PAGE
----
|کد مقاله||کد نشریه||سال انتشار||مقاله انگلیسی||ترجمه فارسی||نسخه تمام متن|
|4684085||1635389||2016||19 صفحه PDF||سفارش دهید||دانلود رایگان|
• Assessment of extractions of digital drainage networks in low-relief landforms from multiple data sources using standard GIS-based flow-accumulation algorithms
• Extraction of drainage networks from corrected and uncorrected high resolution LiDAR DEMs using area threshold and curvature/drop analysis methods with different flow accumulation threshold values
• Comparison of field-mapped drainage network to the ones modelled and extracted from orthophotographs, topographic maps and other auxiliary data using spatial analyses of geomorphologic indices and parameters.
• We found that “hydrologically corrected” LiDAR can produce accurate drainage networks similar to field-mapped networks but more accurate than blue lines derived from the national topographic maps.
Accurate delineation of drainage networks (DNs) is crucial for hydrological or hydraulic modelling, and the comprehension of fluvial processes. This task presents challenging aspects in complex lowland terrains with subtle relief and particularly for data poor-areas like the Cuvelai river basin (CRB), Namibia, where the present study takes place. In the CRB standard methods of drainage network extraction from low resolution gridded digital elevation models (DEMs) are unsuitable, hence airborne Light Detection and Ranging (LiDAR) solutions have been utilized. However, LiDAR also presents challenges to large areal applications, especially with a surface roughness exceeding the capacity of numerous algorithms. Indeed, LiDAR-based DEMs (2 and 50 m resolutions) need to be hydrologically corrected and smoothed to enable the extraction of scale-relevant geomorphologic features such as DNs. In the present contribution, channels from topographic maps (blue lines) were compared to those from hydrologically corrected and uncorrected LiDAR DEMs, heads-up digitized channels from high-resolution digital aerial orthophotographs, field-mapped channels and auxiliary data. The ‘maximum gradient deterministic eight (D8)’ GIS algorithm was applied to the corrected and uncorrected LiDAR DEMs using two network extraction methods: area threshold support and curvature/drop analysis. Different progressive flow accumulation threshold values (12) were used to delineate channels with these methods. Validation was performed between the field-mapped channels, the modelled channels and those derived from multiple sources. Additionally, spatial and quantitative analyses were performed on geomorphologic parameters and indices. The results have shown that hydrologically corrected LiDAR DEMs offer useful details for identifying low order stream segments in headwaters, while blue lines derived from the national hydrography datasets for watersheds, located in elevated and low-lying areas of the study area, underestimated total stream lengths for field-mapped channels by − 15.3% and − 88.5%, respectively. This study also confirmed that DNs can be extracted from complex low-terrain areas with standard GIS algorithms and accurate field data. The results will aid national mapping agencies in data-poor regions to modernize their national hydrography datasets and to account for changing land surface conditions that can affect channel spatial arrangements over time.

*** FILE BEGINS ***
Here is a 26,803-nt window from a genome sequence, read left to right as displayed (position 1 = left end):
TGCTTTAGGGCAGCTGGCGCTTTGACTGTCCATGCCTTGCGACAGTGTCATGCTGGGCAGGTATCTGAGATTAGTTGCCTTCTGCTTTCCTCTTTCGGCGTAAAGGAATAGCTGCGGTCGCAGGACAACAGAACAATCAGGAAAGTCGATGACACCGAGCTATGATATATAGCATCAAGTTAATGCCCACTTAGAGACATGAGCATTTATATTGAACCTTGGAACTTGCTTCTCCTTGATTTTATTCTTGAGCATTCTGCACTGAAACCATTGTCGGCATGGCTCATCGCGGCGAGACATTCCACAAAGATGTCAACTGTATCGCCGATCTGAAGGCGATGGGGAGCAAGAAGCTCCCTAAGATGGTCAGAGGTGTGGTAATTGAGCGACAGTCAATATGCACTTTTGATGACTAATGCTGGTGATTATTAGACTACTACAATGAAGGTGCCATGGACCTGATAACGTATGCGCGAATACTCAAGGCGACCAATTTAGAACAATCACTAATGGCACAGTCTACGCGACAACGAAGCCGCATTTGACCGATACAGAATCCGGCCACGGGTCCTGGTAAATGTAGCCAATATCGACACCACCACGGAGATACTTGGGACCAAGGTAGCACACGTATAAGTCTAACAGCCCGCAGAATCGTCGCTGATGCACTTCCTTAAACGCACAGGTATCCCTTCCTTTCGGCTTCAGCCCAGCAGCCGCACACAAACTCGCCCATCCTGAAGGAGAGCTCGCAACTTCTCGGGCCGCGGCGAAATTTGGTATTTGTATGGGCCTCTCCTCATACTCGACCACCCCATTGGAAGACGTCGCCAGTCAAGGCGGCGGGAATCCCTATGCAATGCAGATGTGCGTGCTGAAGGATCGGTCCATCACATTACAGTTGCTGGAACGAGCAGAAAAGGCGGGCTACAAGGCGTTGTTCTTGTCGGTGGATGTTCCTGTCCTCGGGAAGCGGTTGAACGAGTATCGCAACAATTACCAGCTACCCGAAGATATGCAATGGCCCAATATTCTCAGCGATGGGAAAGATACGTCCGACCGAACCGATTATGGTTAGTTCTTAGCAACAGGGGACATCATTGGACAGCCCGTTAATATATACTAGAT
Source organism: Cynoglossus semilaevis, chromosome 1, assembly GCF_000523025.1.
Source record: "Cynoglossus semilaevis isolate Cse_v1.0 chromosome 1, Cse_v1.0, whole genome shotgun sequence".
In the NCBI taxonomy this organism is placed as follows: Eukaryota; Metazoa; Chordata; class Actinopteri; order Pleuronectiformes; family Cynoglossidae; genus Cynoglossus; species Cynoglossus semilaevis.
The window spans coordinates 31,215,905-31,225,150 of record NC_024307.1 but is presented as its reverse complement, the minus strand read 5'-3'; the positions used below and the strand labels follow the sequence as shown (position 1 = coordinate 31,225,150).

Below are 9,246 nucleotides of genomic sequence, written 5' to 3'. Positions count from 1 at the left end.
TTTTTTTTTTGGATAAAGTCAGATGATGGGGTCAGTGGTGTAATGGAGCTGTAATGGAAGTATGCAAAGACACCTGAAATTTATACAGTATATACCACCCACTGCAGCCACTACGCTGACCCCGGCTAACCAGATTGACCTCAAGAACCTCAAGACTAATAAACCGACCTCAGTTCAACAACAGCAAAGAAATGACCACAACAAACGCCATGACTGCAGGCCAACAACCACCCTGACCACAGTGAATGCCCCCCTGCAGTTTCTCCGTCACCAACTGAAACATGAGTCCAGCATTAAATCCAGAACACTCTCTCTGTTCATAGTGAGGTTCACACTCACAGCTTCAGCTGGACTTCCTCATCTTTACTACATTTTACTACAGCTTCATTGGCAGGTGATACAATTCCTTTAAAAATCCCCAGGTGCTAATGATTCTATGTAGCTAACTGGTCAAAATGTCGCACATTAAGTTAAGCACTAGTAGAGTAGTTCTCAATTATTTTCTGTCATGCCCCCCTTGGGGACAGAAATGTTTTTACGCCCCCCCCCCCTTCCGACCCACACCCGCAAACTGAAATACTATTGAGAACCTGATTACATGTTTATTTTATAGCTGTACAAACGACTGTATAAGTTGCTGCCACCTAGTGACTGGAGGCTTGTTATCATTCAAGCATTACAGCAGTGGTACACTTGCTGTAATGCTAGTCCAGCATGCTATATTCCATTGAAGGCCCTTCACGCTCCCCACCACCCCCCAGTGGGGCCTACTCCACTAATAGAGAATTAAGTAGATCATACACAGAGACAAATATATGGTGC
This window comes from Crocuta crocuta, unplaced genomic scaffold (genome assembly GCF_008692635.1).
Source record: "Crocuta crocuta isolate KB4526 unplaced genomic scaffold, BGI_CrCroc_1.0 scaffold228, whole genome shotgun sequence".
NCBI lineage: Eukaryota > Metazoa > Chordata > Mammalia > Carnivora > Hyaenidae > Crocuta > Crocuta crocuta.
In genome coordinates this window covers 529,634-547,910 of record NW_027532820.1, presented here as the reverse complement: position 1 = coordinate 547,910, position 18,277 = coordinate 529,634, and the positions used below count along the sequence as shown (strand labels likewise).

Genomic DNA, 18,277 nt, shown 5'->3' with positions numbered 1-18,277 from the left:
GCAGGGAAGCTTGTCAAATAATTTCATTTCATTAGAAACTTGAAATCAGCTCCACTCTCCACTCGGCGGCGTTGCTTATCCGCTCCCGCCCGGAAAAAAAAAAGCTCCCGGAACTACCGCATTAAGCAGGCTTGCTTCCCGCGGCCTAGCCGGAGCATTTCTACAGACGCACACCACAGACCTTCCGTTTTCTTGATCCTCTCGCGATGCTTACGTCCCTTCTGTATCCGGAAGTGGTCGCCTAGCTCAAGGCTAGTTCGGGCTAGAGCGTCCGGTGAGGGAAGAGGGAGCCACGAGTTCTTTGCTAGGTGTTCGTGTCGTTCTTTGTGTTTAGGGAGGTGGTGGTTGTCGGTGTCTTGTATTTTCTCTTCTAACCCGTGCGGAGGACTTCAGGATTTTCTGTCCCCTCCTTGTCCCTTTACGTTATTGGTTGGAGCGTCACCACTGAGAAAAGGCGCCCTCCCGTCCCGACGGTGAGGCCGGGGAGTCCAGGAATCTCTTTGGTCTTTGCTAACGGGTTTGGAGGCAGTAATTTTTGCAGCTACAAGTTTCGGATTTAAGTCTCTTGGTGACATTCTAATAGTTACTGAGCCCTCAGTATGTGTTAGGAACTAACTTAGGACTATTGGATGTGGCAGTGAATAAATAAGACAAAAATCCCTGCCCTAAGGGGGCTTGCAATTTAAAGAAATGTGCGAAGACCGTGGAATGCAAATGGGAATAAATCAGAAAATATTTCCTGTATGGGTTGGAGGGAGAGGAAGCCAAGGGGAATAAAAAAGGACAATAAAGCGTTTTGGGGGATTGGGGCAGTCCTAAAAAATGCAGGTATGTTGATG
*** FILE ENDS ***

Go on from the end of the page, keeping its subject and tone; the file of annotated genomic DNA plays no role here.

Journal: Geomorphology - Volume 260, 1 May 2016, Pages 32–50